Transcutaneous Electrical Nerve Stimulation in Conjunction with Task-oriented Training in the Management of Chronic Post-stroke Spasticity of the Upper Limb: A Case Report
Background: Post-stroke spasticity is a major contributor to functional impairment and disability among stroke survivors as it negatively affects recovery and interferes with quality of life.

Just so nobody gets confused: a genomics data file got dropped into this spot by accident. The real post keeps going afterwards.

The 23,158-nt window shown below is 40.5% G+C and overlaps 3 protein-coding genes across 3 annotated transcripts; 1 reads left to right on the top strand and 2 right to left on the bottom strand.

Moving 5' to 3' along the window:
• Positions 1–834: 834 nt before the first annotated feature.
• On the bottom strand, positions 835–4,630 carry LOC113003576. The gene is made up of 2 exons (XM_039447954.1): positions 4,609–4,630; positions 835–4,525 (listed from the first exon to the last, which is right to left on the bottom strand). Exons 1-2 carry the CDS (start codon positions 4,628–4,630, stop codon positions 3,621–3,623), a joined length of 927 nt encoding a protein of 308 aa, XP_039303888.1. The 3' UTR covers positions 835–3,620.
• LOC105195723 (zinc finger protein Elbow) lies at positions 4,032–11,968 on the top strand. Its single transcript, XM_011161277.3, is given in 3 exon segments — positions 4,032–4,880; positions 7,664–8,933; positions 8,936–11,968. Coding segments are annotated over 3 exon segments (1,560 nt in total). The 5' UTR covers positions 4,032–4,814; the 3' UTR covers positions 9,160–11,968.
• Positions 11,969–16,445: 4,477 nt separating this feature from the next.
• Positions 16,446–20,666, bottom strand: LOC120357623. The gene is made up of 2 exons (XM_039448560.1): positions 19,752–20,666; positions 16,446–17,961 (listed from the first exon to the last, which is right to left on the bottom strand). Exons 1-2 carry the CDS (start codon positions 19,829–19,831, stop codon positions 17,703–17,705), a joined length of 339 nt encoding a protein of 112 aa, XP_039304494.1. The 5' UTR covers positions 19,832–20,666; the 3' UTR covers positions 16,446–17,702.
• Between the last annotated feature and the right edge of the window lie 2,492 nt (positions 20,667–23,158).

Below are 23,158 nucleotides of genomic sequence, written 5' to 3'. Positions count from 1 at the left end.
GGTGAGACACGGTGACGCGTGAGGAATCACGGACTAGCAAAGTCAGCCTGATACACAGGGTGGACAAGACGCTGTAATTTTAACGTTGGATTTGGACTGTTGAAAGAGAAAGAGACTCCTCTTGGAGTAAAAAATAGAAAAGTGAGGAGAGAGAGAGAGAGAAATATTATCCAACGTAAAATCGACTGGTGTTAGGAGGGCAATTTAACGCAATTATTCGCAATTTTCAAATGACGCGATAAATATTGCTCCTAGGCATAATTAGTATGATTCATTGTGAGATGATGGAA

Case presentation: We present a 45-year-old man with a 6-year history of stroke affecting the right side of the body. He presented with chronic upper limb spasticity and walk with hemiplegic gait without support. The patient received Transcutaneous Electrical Nerve Stimulation (TENS) to the belly of elbow flexors of the right upper limb using a frequency of 100HZ and pulse duration of 200μs for 60 minutes. Six sets of 100 repetitions of task-oriented training were also performed for 60 minutes. All treatments were administered twice weekly for 12 weeks. The patient’s spasticity and motor function were assessed using Modified Ashworth Scale (MAS) and Brunnstrom Recovery Stages (BRS), respectively, before treatment, and 6 weeks and 12 weeks post treatment. There was reduction in spasticity post treatment with more reduction being recorded at 12 weeks. The patient’s motor function also improved post treatment but no difference was observed between the 6 weeks and 12 weeks of treatment.Conclusions: The findings of this study demonstrated the beneficial effect of TENS in conjunction with task-oriented training in reducing chronic post-stroke spasticity and motor function of the upper limb.
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